Effective strategies in pain research and pain management include a growing emphasis on the collaborative efforts between clinicians and researchers working to identify novel therapeutic targets, predictive factors responsible for the onset of acute and chronic pain, and the evaluation of innovative strategies of pain management. For the continued development of novel pain management strategies a commitment is needed to multidisciplinary interventions utilizing state-of-the-art knowledge developed by individuals trained in the complexities of the biological and psychosocial components of pain. To prepare the next generation of pain scientists to meet these challenges we need to create training opportunities with programmatic structure that incorporate the diverse backgrounds and expertise of training faculty backed by a strong institutional commitment that exists in a collaborative environment. The training program developed at the University of Florida has taken strides to accomplish these objectives by offering training opportunities in eight diverse areas of research. At the foundation of the training program is an outstanding pain research community characterized by a spirit of collaboration responsible for a comprehensive program consisting of didactic and research components as well as required exposure to clinical and basic research environments. The program contains: (a) a well balanced core curriculum;(b) provisions to enhance diversity;(c) a component dealing with the ethical conduct of research;and (d) steps to ensure the program meets the needs of trainees in areas of research, education, and professional development. Due to the escalating prevalence of chronic pain conditions in our society, the University of Florida pain research community recognizes the need to produce a new generation of pain specialists that will be able to contribute to the improved understanding and effective management of acute and chronic pain. The goal of the program is to produce individuals equipped to develop independent clinical and/or basic science research programs and to instill in these individuals an appreciation for the benefits of collaborative, multidisciplinary, translational programs in meeting the present and future challenges in the field of pain research.

Public Health Relevance

The increasing challenge presented by the management of chronic pain requires new strategies of intervention. To meet these challenges the next generation of pain scientist will need to be trained in a way that emphasizes the application of research findings to the human condition. The proposed training program emphasizes integration and translation as well as a commitment to a new era of pain research.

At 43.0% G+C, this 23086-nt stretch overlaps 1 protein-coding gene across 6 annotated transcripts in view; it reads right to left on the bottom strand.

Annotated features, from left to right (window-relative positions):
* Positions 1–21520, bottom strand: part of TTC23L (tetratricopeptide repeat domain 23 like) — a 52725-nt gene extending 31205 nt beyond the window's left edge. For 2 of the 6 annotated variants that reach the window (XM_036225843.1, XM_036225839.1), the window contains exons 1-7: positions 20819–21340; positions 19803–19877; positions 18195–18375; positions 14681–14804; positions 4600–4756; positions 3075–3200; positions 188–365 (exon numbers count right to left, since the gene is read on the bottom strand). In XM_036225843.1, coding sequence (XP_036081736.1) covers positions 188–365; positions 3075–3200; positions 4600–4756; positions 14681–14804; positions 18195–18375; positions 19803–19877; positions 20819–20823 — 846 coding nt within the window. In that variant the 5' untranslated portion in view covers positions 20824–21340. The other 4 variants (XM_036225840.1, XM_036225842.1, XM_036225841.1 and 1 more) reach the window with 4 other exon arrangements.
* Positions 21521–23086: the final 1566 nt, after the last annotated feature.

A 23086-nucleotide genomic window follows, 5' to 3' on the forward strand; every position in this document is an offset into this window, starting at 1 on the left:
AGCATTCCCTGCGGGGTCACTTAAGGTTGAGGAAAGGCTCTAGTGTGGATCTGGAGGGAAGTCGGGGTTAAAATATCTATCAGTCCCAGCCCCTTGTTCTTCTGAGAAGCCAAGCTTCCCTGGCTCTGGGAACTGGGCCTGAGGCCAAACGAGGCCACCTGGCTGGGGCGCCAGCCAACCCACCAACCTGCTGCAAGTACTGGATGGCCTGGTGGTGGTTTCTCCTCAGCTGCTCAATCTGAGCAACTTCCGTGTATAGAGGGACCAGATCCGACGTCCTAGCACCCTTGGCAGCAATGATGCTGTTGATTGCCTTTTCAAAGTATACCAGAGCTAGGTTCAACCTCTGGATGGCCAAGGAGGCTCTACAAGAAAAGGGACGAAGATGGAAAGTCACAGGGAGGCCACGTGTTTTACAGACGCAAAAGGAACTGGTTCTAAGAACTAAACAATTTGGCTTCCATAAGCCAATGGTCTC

Agency
National Institute of Health (NIH)
Institute
National Institute of Neurological Disorders and Stroke (NINDS)
Type
Institutional National Research Service Award (T32)
Project #
5T32NS045551-09
Application #
8475676
Study Section
Special Emphasis Panel (ZNS1-SRB-P (53))
Program Officer
Korn, Stephen J
Project Start
2003-04-01
Project End
2015-06-30
Budget Start
2013-07-01
Budget End
2014-06-30
Support Year
9
Fiscal Year
2013
Total Cost
$90,228
Indirect Cost
$15,572
Name
University of Florida
Department
Dentistry
Type
Schools of Dentistry
DUNS #
969663814
City
Gainesville
State
FL
Country
United States
Zip Code
32611
Bartley, Emily J; King, Christopher D; Sibille, Kimberly T et al. (2016) Enhanced Pain Sensitivity Among Individuals With Symptomatic Knee Osteoarthritis: Potential Sex Differences in Central Sensitization. Arthritis Care Res (Hoboken) 68:472-80
Naugle, Kelly M; Naugle, Keith E; Riley 3rd, Joseph L (2016) Reduced Modulation of Pain in Older Adults After Isometric and Aerobic Exercise. J Pain 17:719-28
Boissoneault, Jeff; Mundt, Jennifer M; Bartley, Emily J et al. (2016) Assessment of the Influence of Demographic and Professional Characteristics on Health Care Providers' Pain Management Decisions Using Virtual Humans. J Dent Educ 80:578-87
Naugle, Kelly M; Cruz-Almeida, Yenisel; Fillingim, Roger B et al. (2016) Novel method for assessing age-related differences in the temporal summation of pain. J Pain Res 9:195-205
Letzen, Janelle E; Boissoneault, Jeff; Sevel, Landrew S et al. (2016) Test-retest reliability of pain-related functional brain connectivity compared with pain self-report. Pain 157:546-51
Alappattu, Meryl; Neville, Cynthia; Beneciuk, Jason et al. (2016) Urinary incontinence symptoms and impact on quality of life in patients seeking outpatient physical therapy services. Physiother Theory Pract 32:107-12
Alappattu, Meryl J; Coronado, Rogelio A; Lee, Derek et al. (2015) Clinical characteristics of patients with cancer referred for outpatient physical therapy. Phys Ther 95:526-38
Boissoneault, Jeff; Bunch, Jennifer R; Robinson, Michael (2015) The roles of ethnicity, sex, and parental pain modeling in rating of experienced and imagined pain events. J Behav Med 38:809-16
Bartley, Emily J; Boissoneault, Jeff; Vargovich, Alison M et al. (2015) The influence of health care professional characteristics on pain management decisions. Pain Med 16:99-111
Naugle, Kelly M; Cruz-Almeida, Yenisel; Vierck, Charles J et al. (2015) Age-related differences in conditioned pain modulation of sensitizing and desensitizing trends during response dependent stimulation. Behav Brain Res 289:61-8

Showing the most recent 10 out of 72 publications